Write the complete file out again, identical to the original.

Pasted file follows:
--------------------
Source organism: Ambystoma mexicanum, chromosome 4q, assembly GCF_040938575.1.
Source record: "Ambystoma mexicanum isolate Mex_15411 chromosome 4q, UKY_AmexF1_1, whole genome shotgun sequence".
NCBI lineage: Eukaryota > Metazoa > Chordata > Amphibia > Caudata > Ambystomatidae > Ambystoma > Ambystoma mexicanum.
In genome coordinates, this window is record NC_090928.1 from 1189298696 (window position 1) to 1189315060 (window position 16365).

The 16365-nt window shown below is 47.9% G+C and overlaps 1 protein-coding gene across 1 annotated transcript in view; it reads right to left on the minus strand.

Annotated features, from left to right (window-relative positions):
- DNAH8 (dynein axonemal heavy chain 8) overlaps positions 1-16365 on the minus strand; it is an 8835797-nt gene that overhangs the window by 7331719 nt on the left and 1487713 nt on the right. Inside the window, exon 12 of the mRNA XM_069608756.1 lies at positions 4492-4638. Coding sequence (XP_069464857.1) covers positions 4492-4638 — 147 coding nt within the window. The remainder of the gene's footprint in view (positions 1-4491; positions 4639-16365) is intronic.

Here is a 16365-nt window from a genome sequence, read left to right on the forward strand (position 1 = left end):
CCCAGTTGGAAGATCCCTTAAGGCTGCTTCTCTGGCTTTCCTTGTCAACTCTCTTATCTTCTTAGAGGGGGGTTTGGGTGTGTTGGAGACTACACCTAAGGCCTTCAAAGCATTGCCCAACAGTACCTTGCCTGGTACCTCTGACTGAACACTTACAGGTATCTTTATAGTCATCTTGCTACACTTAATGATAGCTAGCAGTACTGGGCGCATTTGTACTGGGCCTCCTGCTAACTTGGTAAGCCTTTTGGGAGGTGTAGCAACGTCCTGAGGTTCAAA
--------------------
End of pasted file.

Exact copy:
Source organism: Ambystoma mexicanum, chromosome 4q, assembly GCF_040938575.1.
Source record: "Ambystoma mexicanum isolate Mex_15411 chromosome 4q, UKY_AmexF1_1, whole genome shotgun sequence".
NCBI lineage: Eukaryota > Metazoa > Chordata > Amphibia > Caudata > Ambystomatidae > Ambystoma > Ambystoma mexicanum.
In genome coordinates, this window is record NC_090928.1 from 1189298696 (window position 1) to 1189315060 (window position 16365).

The 16365-nt window shown below is 47.9% G+C and overlaps 1 protein-coding gene across 1 annotated transcript in view; it reads right to left on the minus strand.

Annotated features, from left to right (window-relative positions):
- DNAH8 (dynein axonemal heavy chain 8) overlaps positions 1-16365 on the minus strand; it is an 8835797-nt gene that overhangs the window by 7331719 nt on the left and 1487713 nt on the right. Inside the window, exon 12 of the mRNA XM_069608756.1 lies at positions 4492-4638. Coding sequence (XP_069464857.1) covers positions 4492-4638 — 147 coding nt within the window. The remainder of the gene's footprint in view (positions 1-4491; positions 4639-16365) is intronic.

Here is a 16365-nt window from a genome sequence, read left to right on the forward strand (position 1 = left end):
CCCAGTTGGAAGATCCCTTAAGGCTGCTTCTCTGGCTTTCCTTGTCAACTCTCTTATCTTCTTAGAGGGGGGTTTGGGTGTGTTGGAGACTACACCTAAGGCCTTCAAAGCATTGCCCAACAGTACCTTGCCTGGTACCTCTGACTGAACACTTACAGGTATCTTTATAGTCATCTTGCTACACTTAATGATAGCTAGCAGTACTGGGCGCATTTGTACTGGGCCTCCTGCTAACTTGGTAAGCCTTTTGGGAGGTGTAGCAACGTCCTGAGGTTCAAA